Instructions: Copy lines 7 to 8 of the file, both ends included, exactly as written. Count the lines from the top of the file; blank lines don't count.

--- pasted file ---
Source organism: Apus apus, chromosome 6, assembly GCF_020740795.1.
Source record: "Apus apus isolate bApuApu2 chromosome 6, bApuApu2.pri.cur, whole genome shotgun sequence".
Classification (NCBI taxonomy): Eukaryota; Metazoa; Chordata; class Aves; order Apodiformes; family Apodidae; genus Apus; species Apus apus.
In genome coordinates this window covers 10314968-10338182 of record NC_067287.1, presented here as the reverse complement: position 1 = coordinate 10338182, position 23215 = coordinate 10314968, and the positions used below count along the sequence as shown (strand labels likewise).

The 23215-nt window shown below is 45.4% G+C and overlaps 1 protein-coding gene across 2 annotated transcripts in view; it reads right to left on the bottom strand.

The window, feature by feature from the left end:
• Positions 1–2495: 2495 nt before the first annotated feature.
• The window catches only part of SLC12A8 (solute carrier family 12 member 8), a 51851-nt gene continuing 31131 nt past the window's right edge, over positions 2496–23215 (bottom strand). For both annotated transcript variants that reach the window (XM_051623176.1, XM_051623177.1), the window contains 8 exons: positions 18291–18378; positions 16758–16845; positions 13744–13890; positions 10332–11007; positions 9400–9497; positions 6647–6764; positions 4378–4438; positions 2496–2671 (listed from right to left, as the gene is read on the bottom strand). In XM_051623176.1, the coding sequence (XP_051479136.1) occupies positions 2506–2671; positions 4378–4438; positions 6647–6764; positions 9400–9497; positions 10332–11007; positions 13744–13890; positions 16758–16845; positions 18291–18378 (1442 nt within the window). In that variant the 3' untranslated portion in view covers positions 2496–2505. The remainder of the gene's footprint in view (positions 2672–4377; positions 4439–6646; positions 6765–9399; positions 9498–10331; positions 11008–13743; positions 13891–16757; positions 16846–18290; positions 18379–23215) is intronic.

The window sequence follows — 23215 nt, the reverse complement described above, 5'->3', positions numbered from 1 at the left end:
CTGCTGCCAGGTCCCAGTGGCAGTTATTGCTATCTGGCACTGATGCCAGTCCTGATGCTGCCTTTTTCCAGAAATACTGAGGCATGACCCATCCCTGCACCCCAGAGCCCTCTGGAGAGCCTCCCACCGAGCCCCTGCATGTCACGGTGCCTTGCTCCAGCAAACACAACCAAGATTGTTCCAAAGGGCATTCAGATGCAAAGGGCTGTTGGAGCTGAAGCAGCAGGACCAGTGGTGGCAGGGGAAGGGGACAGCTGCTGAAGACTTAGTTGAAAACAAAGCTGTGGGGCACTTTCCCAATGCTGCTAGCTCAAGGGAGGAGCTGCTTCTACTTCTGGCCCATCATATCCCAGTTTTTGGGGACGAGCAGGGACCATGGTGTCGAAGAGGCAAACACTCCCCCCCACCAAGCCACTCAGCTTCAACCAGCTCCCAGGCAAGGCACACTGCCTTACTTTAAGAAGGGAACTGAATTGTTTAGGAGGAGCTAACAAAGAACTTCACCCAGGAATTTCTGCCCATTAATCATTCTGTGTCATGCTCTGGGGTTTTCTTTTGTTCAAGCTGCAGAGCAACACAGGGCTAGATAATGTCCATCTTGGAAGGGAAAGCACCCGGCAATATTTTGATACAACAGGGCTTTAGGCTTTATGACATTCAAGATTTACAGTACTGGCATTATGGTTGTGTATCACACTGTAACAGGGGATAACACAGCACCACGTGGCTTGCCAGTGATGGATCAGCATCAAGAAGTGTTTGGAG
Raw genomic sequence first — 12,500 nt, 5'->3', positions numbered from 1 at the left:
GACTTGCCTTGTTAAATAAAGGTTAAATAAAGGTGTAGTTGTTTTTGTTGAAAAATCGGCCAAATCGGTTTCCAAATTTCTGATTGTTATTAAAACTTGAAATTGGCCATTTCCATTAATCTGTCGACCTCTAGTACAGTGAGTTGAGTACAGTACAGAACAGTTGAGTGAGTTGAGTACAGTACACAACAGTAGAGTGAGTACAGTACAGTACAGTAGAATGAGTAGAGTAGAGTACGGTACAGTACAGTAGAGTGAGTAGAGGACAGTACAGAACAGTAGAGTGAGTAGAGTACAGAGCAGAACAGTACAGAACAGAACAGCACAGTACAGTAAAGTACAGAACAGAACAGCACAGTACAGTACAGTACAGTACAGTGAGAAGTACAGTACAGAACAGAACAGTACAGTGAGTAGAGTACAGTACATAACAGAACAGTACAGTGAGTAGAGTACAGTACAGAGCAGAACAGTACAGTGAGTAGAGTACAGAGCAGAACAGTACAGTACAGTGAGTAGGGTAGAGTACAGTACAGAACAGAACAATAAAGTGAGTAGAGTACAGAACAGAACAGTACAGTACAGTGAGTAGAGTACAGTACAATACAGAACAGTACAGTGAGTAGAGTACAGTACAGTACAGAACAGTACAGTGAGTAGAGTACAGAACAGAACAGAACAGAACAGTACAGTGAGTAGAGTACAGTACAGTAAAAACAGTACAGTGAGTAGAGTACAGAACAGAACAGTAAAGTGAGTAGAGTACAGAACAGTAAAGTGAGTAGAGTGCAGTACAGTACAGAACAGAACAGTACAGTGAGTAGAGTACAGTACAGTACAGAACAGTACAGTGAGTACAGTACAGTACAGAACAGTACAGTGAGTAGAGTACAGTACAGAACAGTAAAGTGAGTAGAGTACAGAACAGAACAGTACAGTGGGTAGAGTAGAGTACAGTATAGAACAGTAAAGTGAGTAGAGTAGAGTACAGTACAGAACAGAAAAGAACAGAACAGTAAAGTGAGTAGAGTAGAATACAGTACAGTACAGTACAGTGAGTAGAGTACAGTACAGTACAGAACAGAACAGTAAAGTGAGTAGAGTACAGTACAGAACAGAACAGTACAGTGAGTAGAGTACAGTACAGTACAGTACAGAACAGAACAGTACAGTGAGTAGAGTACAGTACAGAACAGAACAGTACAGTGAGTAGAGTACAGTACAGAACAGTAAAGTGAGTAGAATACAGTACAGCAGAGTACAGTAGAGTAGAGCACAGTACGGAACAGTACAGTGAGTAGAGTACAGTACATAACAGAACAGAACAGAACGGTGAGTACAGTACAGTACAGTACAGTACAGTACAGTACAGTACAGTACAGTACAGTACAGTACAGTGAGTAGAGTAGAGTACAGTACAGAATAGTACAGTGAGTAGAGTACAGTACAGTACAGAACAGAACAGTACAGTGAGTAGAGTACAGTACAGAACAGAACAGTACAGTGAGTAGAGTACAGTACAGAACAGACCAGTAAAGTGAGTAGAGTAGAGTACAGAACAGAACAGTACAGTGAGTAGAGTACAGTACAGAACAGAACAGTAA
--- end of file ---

• Positions 1–2495: 2495 nt before the first annotated feature.
• The window catches only part of SLC12A8 (solute carrier family 12 member 8), a 51851-nt gene continuing 31131 nt past the window's right edge, over positions 2496–23215 (bottom strand). For both annotated transcript variants that reach the window (XM_051623176.1, XM_051623177.1), the window contains 8 exons: positions 18291–18378; positions 16758–16845; positions 13744–13890; positions 10332–11007; positions 9400–9497; positions 6647–6764; positions 4378–4438; positions 2496–2671 (listed from right to left, as the gene is read on the bottom strand). In XM_051623176.1, the coding sequence (XP_051479136.1) occupies positions 2506–2671; positions 4378–4438; positions 6647–6764; positions 9400–9497; positions 10332–11007; positions 13744–13890; positions 16758–16845; positions 18291–18378 (1442 nt within the window). In that variant the 3' untranslated portion in view covers positions 2496–2505. The remainder of the gene's footprint in view (positions 2672–4377; positions 4439–6646; positions 6765–9399; positions 9498–10331; positions 11008–13743; positions 13891–16757; positions 16846–18290; positions 18379–23215) is intronic.